Scattered across the borough are a cornucopia of tube and Overground stations, so, when you do want to leave the borough, or, indeed, just get around it you certainly have a plethora of options. The 18 tube stations are Camden Town, Kentish Town, Chalk Farm, Hampstead, Belsize Park, West Hampstead, Finchley Road, Swiss Cottage, Tottenham Court Road, Warren Street, Goodge Street, Russell Square, Chancery Lane, Holborn, Mornington Crescent and Euston Square.

Areas of Camden

Camden Town itself has become something of a tourist trap, though there are plenty of places to live just of the High Street, away from all the noise and congestion. It would be an understatement if we described the centre of town as being ‘bustling’, it is indeed one of London’s key attractions with people flocking form all over to check out the market or any number of other shops. Pubs and bars are a plenty, and it’s not short pf places to eat either. There are plenty of places to listen to live music too. Similar, though less energetic vibes, can be found in neighbouring places like Chalk Farm or Kentish Town.

Hampstead, on the other hand, is a completely different story. A comparatively sedate part of Camden, Hampstead has a reputation for its upmarket properties and its fabulous Heath where you can enjoy vast green spaces without leaving town. Similar areas like Highgate, Belsize Park, and Primrose Hill offer similar experiences at a slightly lower cost, but you’ll still be paying a price for living in such a sought-after area of the capital.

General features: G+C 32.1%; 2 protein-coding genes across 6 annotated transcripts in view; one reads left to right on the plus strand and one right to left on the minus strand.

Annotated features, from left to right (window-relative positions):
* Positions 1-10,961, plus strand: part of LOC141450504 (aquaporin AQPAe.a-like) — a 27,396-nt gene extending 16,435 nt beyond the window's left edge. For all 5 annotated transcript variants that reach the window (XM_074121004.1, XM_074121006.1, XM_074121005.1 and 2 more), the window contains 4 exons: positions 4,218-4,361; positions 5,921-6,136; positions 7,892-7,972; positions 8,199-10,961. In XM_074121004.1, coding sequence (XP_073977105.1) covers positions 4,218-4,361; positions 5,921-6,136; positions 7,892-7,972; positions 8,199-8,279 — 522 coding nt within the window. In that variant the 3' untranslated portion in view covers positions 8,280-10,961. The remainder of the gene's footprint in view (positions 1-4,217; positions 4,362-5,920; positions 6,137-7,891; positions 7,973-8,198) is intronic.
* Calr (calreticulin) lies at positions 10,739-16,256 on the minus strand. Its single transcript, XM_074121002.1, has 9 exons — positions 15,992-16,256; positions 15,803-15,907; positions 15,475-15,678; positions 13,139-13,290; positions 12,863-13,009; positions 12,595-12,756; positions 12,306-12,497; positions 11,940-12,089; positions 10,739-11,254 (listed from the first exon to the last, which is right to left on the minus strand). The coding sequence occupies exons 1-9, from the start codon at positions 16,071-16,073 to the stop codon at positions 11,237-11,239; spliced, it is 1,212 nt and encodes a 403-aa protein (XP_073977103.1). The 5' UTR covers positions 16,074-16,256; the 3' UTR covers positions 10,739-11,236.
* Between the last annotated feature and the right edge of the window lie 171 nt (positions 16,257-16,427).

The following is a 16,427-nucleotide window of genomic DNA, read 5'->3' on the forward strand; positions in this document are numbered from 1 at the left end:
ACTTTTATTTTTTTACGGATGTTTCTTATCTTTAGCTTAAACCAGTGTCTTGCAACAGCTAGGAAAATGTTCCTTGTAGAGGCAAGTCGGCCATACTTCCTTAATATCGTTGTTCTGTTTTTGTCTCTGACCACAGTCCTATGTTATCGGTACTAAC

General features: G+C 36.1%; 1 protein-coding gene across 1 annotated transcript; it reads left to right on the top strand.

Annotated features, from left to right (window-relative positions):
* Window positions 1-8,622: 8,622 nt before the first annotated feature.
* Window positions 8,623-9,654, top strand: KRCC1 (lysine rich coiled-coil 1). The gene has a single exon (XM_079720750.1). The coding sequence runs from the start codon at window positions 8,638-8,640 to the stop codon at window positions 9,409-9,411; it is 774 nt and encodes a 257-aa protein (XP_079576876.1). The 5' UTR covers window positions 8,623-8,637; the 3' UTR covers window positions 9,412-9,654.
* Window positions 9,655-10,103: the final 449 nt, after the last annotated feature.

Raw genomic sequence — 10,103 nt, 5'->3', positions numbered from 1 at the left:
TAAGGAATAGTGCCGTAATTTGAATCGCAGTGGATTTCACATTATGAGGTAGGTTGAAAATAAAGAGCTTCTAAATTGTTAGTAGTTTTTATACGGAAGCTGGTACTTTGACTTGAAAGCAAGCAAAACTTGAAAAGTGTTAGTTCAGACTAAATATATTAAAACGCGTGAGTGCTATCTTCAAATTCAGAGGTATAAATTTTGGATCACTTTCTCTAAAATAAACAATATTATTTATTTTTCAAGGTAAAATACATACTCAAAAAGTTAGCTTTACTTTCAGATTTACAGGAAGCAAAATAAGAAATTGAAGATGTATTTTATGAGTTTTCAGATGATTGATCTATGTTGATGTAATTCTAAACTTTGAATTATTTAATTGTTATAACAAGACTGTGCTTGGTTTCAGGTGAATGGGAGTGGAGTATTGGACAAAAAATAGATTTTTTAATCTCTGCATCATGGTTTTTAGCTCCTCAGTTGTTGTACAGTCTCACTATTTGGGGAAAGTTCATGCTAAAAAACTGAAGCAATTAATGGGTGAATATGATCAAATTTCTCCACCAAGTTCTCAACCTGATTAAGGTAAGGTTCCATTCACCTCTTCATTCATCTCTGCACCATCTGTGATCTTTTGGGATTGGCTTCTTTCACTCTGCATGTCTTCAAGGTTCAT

On the subject of expensive areas, let’s look at the parts of Camden that are closer to the centre of London. There’s Holborn, Fitzrovia, Bloomsbury and Tottenham Court Road. All offer excellent, though expensive, places to live as well as shops, pubs, bars, restaurants, and other night life. You’ll also find theatres, cinemas, universities (UCL has their campus in Russell Square and St Martin’s College is in King’s Cross), many museums (the British Museum, for example) art galleries and Regents Park which the borough actually shares with Westminster. 

Things to do in Camden

With the borough encompassing parts of the West End, you’re never going to be short of places to go for food, drinks or shopping. There are plenty of pubs within the boundaries of Camden, many of them dating back hundreds of years. On the flip side, London is an ever-changing city, with Camden being at the forefront of its evolution, so you’ll find new and exciting places to explore on a weekly basis too.

Shoppers are well served by Camden. There are the markets of Camden Town where you can cruise the stalls for vintage fashion, handmade jewellery, extraordinary gifts, and unique accessories. If you’re looking for something a little more exclusive, then the boutiques and independent stores in places like Hampstead will suit you better. 

If art and culture are your thing, the borough has you covered. In Camden Town, there are a handful of tours you can take that are aimed at reliving the area’s best artistic wall pieces from some well-known street artists. However, if you’re looking for more of a curated experience, stop by the Wellcome Collection near Euston Square. For art and antiquities from Egypt to Ancient Rome, the British Museum near Holborn Station should be your destination. You’ll find plenty of theatres across the borough along with a fair few cinemas. Live music venues are concentrated across the borough, but especially in Camden Town and the nearby area.

If you just want a pleasant day out in a park, there’s Hampstead Heath, Regents Park or Primrose Hill to choose from, each offering their own unique delights.